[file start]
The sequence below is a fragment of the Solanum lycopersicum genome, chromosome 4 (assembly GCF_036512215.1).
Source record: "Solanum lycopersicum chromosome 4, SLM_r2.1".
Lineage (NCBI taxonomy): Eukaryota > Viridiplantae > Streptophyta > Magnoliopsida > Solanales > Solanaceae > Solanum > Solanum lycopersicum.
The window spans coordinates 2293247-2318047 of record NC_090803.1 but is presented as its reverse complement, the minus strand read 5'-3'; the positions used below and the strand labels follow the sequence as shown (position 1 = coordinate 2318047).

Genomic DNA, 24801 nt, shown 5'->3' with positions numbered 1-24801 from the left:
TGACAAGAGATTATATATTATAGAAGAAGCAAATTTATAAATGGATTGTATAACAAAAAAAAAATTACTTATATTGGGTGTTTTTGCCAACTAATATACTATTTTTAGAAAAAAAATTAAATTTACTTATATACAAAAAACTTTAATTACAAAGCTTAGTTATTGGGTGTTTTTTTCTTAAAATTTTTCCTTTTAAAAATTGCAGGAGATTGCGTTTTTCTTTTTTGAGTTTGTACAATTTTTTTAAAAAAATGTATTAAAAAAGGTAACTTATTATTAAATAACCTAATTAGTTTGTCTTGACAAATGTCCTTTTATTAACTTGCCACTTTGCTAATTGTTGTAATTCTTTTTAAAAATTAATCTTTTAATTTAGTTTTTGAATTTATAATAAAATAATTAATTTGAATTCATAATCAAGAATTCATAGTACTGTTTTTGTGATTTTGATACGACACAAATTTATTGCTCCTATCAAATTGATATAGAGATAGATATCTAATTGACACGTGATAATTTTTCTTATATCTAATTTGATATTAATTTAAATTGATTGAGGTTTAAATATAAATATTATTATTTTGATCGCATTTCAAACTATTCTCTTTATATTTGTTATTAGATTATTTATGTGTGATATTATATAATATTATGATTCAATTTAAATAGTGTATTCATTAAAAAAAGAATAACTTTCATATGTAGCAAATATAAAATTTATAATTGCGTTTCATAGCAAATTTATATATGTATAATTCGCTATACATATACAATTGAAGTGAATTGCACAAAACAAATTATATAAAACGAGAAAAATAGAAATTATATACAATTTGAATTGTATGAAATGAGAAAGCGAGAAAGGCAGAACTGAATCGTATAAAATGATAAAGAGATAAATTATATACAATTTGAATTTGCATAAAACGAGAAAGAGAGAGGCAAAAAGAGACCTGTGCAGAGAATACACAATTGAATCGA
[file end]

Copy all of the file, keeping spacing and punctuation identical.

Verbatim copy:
The sequence below is a fragment of the Solanum lycopersicum genome, chromosome 4 (assembly GCF_036512215.1).
Source record: "Solanum lycopersicum chromosome 4, SLM_r2.1".
Lineage (NCBI taxonomy): Eukaryota > Viridiplantae > Streptophyta > Magnoliopsida > Solanales > Solanaceae > Solanum > Solanum lycopersicum.
The window spans coordinates 2293247-2318047 of record NC_090803.1 but is presented as its reverse complement, the minus strand read 5'-3'; the positions used below and the strand labels follow the sequence as shown (position 1 = coordinate 2318047).

Genomic DNA, 24801 nt, shown 5'->3' with positions numbered 1-24801 from the left:
TGACAAGAGATTATATATTATAGAAGAAGCAAATTTATAAATGGATTGTATAACAAAAAAAAAATTACTTATATTGGGTGTTTTTGCCAACTAATATACTATTTTTAGAAAAAAAATTAAATTTACTTATATACAAAAAACTTTAATTACAAAGCTTAGTTATTGGGTGTTTTTTTCTTAAAATTTTTCCTTTTAAAAATTGCAGGAGATTGCGTTTTTCTTTTTTGAGTTTGTACAATTTTTTTAAAAAAATGTATTAAAAAAGGTAACTTATTATTAAATAACCTAATTAGTTTGTCTTGACAAATGTCCTTTTATTAACTTGCCACTTTGCTAATTGTTGTAATTCTTTTTAAAAATTAATCTTTTAATTTAGTTTTTGAATTTATAATAAAATAATTAATTTGAATTCATAATCAAGAATTCATAGTACTGTTTTTGTGATTTTGATACGACACAAATTTATTGCTCCTATCAAATTGATATAGAGATAGATATCTAATTGACACGTGATAATTTTTCTTATATCTAATTTGATATTAATTTAAATTGATTGAGGTTTAAATATAAATATTATTATTTTGATCGCATTTCAAACTATTCTCTTTATATTTGTTATTAGATTATTTATGTGTGATATTATATAATATTATGATTCAATTTAAATAGTGTATTCATTAAAAAAAGAATAACTTTCATATGTAGCAAATATAAAATTTATAATTGCGTTTCATAGCAAATTTATATATGTATAATTCGCTATACATATACAATTGAAGTGAATTGCACAAAACAAATTATATAAAACGAGAAAAATAGAAATTATATACAATTTGAATTGTATGAAATGAGAAAGCGAGAAAGGCAGAACTGAATCGTATAAAATGATAAAGAGATAAATTATATACAATTTGAATTTGCATAAAACGAGAAAGAGAGAGGCAAAAAGAGACCTGTGCAGAGAATACACAATTGAATCGA